Ceanothus shrubs are evergreen or deciduous, so prune according to what type you have.
Routine pruning is not essential and in fact are best not pruned. If grown as a bush, promote branching by pinch-pruning the soft tips on young plants in spring. Use secateurs to shorten over-long branches by up to a half in midsummer after flowering. Do not cut into older wood as the stumps may not regrow.
Late summer-flowering shrubs: These bear spring flowers on shoots that grew the previous summer and summer flowers on the current year's growth. Trim the previous season’s growth by one-third to a half in spring. (e.g. C. ‘Autumnal Blue’, C. ‘Burkwoodii’)
Late-spring and early-summer flowering shrubs: Prune after flowering. Cut back long, flowered shoots by one-third to a half. If more bushy growth is desired, trim lightly again in late summer. (e.g. C. arboreus ‘Trewithen Blue’, C. dentatus, C. impressus, C. thyrsiflorus ‘Skylark’)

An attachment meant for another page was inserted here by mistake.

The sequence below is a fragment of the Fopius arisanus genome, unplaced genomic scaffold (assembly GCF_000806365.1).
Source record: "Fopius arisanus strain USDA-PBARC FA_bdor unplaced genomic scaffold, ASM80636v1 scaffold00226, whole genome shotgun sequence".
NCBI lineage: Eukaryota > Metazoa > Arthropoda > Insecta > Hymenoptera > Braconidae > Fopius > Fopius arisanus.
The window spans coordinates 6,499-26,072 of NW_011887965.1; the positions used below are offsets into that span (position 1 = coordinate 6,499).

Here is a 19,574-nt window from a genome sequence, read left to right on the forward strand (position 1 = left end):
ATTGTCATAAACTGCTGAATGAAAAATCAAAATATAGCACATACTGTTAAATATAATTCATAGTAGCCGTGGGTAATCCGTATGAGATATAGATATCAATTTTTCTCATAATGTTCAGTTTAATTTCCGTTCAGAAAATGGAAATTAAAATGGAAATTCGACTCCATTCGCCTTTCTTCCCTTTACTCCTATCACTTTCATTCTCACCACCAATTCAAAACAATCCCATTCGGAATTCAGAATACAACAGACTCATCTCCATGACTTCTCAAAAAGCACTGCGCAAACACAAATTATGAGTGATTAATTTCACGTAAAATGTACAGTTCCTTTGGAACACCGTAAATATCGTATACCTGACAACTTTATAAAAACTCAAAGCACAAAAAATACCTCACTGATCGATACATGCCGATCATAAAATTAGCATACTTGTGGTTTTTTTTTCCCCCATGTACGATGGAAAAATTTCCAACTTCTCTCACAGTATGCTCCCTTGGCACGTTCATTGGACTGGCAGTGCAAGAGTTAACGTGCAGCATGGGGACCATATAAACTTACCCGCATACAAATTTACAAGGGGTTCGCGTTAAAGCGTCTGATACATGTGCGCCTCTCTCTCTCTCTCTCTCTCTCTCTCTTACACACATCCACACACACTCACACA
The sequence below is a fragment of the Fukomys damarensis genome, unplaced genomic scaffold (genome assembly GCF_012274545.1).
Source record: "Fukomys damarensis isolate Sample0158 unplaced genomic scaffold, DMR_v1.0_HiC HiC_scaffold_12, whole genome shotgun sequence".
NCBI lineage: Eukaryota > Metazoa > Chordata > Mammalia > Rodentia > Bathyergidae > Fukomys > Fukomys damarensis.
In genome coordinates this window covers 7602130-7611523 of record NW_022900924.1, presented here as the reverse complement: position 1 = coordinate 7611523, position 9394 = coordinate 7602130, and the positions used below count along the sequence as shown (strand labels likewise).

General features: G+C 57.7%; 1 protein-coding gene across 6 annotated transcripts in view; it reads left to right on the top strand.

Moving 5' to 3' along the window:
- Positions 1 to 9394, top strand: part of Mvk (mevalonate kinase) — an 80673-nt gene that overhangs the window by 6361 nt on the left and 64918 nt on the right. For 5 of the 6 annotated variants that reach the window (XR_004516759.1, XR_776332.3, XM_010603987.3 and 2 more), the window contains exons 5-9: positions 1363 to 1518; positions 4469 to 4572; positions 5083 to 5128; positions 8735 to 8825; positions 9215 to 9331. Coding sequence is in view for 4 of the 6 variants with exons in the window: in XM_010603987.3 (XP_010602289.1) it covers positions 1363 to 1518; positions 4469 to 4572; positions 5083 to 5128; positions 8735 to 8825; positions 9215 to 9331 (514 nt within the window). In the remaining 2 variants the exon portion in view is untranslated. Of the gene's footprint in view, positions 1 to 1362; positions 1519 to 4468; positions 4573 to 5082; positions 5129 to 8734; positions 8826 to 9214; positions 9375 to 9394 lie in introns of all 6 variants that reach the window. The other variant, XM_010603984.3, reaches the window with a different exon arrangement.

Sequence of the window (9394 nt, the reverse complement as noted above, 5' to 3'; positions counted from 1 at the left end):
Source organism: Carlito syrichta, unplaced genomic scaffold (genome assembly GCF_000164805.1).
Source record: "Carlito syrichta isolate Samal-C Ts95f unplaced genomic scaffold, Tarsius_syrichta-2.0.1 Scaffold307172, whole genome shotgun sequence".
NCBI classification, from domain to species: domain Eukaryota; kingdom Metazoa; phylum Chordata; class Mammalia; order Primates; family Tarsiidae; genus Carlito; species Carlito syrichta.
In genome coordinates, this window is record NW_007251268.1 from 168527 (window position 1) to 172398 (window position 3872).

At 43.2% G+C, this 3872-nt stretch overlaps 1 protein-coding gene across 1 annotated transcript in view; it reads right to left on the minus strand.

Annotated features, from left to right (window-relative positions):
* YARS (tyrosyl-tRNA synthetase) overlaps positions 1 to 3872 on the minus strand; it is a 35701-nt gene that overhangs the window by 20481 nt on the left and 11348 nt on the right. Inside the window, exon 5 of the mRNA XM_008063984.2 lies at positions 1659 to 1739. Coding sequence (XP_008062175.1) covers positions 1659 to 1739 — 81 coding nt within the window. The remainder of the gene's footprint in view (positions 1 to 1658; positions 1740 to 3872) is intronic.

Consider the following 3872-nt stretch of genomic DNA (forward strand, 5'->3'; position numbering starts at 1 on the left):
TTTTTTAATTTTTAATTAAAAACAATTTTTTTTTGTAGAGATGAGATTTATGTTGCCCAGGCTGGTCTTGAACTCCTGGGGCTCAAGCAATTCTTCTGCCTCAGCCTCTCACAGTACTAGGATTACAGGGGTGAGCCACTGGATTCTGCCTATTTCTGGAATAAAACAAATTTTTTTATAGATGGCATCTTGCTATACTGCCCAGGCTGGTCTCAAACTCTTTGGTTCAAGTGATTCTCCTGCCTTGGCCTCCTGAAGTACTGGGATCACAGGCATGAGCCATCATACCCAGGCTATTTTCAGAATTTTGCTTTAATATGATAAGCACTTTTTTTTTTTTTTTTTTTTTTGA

To grow as a wall shrub see our advice in climbers and wall shrubs.
Prune deciduous Ceanothus (e.g. C. × delileanus ‘Henri Desfossé’ and ‘Gloire de Versailles’, C. × pallidus ‘Perle Rose’) in early to mid-spring. These bear summer flowers on new shoots each year and routine pruning is usually carried out to generate many strong new shoots each year.
First and second years: To develop the main framework of branches of free standing shrubs, shorten all stems by up to two-thirds, cutting back to an outward-facing bud. In the second year, prune the previous season’s growth by up to two-thirds and shorten all side branches to 10-25cm (4-10in) from the main stems.
On established plants: Prune main, flowered stems by about a half. Cut back weaker sideshoots harder – by up to about two buds. Thin out congested or unproductive growth from the centre of the shrub. The response of deciduous Ceanothus to hard pruning is usually good.
Renovating overgrown plants
Overgrown evergreen Ceanothus will not respond well to renovation pruning. In this case you'd be best off replacing the plant.